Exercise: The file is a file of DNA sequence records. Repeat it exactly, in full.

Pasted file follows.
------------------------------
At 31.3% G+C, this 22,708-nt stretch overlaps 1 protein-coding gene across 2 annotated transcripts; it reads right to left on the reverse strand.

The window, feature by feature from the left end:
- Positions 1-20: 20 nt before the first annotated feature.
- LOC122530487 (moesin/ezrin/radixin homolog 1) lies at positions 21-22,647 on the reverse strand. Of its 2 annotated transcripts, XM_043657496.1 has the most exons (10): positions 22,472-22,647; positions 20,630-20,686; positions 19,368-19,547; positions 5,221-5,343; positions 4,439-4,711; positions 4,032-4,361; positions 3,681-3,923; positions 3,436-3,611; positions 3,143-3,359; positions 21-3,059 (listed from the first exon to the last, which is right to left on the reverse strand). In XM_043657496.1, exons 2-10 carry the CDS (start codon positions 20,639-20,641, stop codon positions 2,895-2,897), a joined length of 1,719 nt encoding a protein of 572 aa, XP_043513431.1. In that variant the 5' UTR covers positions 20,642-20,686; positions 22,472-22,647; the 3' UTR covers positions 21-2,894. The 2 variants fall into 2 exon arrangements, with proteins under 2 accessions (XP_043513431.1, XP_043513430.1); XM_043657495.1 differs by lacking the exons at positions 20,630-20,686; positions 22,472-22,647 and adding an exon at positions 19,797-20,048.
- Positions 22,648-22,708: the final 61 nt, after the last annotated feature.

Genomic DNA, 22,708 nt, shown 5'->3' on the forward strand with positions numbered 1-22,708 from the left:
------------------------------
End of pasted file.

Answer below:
At 31.3% G+C, this 22,708-nt stretch overlaps 1 protein-coding gene across 2 annotated transcripts; it reads right to left on the reverse strand.

The window, feature by feature from the left end:
- Positions 1-20: 20 nt before the first annotated feature.
- LOC122530487 (moesin/ezrin/radixin homolog 1) lies at positions 21-22,647 on the reverse strand. Of its 2 annotated transcripts, XM_043657496.1 has the most exons (10): positions 22,472-22,647; positions 20,630-20,686; positions 19,368-19,547; positions 5,221-5,343; positions 4,439-4,711; positions 4,032-4,361; positions 3,681-3,923; positions 3,436-3,611; positions 3,143-3,359; positions 21-3,059 (listed from the first exon to the last, which is right to left on the reverse strand). In XM_043657496.1, exons 2-10 carry the CDS (start codon positions 20,639-20,641, stop codon positions 2,895-2,897), a joined length of 1,719 nt encoding a protein of 572 aa, XP_043513431.1. In that variant the 5' UTR covers positions 20,642-20,686; positions 22,472-22,647; the 3' UTR covers positions 21-2,894. The 2 variants fall into 2 exon arrangements, with proteins under 2 accessions (XP_043513431.1, XP_043513430.1); XM_043657495.1 differs by lacking the exons at positions 20,630-20,686; positions 22,472-22,647 and adding an exon at positions 19,797-20,048.
- Positions 22,648-22,708: the final 61 nt, after the last annotated feature.

Genomic DNA, 22,708 nt, shown 5'->3' on the forward strand with positions numbered 1-22,708 from the left: